Garnalma Press

Toronto, Canada

© 2019 by Yolanda T. Marshall

OBAYIFO

She is the doctor of the night

Fragile scullion in the daylight

Do not be fooled so easily

She is a Black Obeah Lady

Heard they used rice to prevent her plans

When she threatened to suck blood from a baby’s hand

The sound of her talking drums, heard miles away

That ritual rhythm played every day, serenading her praises

To Gods unknown to a common man

Spells cast as she dances in white and moves her hands

 Neighbours talk over fences, squinting just to catch a view

Of the dirty works within her home, they are asking who

Whose time has come to die? Why? Maybe it is you

Worried faces, afraid of what is to come

Black Obeah lady’s spirits will make them run

Her pot is on fire, the scent of herbs freshens the air – repugnantly

She leads the dance, her followers voice along ‘ I am I, Dahomeyans, I Ashanti

Making ashes from burnt bread for sad hearts seeking their lovers back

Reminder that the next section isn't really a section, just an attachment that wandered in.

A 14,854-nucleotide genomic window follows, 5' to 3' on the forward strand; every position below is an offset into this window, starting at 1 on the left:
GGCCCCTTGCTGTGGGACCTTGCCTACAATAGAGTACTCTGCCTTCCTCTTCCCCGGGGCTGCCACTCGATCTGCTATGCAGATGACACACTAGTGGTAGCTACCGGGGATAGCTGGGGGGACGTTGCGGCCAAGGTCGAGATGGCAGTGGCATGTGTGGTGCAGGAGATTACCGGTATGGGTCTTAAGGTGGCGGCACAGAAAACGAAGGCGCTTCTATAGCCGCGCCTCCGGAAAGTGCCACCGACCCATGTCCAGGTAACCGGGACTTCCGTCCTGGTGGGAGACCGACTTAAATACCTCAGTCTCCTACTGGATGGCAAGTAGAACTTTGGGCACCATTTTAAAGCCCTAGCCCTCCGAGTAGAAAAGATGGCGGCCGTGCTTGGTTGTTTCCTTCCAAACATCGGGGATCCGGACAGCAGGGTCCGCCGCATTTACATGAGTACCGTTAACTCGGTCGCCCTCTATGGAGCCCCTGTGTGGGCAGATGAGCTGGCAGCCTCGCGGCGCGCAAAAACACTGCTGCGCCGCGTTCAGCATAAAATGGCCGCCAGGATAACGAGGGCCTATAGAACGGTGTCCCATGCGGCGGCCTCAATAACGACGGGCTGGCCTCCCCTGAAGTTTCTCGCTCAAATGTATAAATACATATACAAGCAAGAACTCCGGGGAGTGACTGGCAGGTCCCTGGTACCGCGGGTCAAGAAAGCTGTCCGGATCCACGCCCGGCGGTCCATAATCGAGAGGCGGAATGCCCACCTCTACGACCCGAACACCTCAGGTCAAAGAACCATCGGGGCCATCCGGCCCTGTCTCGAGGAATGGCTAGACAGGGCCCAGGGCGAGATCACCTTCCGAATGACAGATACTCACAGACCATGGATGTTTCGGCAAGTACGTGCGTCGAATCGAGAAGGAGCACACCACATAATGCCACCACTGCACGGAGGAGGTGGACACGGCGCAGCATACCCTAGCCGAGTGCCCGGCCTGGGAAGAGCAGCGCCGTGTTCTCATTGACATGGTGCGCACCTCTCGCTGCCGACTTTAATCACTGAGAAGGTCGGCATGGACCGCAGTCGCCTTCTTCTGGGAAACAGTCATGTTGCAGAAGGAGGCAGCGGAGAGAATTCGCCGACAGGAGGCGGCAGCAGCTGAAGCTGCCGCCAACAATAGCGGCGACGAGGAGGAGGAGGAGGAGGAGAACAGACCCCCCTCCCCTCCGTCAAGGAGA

Craving names into black candles and the spirits will attack

Turning brooms upside down to chase the unwanted away

Squatting over rice, sprinkling salt, soaking names into sugar-water for days

Displaying bones drenched in chicken blood from the fowls in town

Leaving food on the back stairs for her dead Obeah man, Papa Brown

Many recipes in her Oanga bag

To serve paying customers who visit this old hag

Her secrets lie in the power of her spells

Enemies feel her wrath and she inflicts it well

Do fah do ain’t obeah’ says the Obeah Lady

Ms Obayifo, my shadow catching Aunty.

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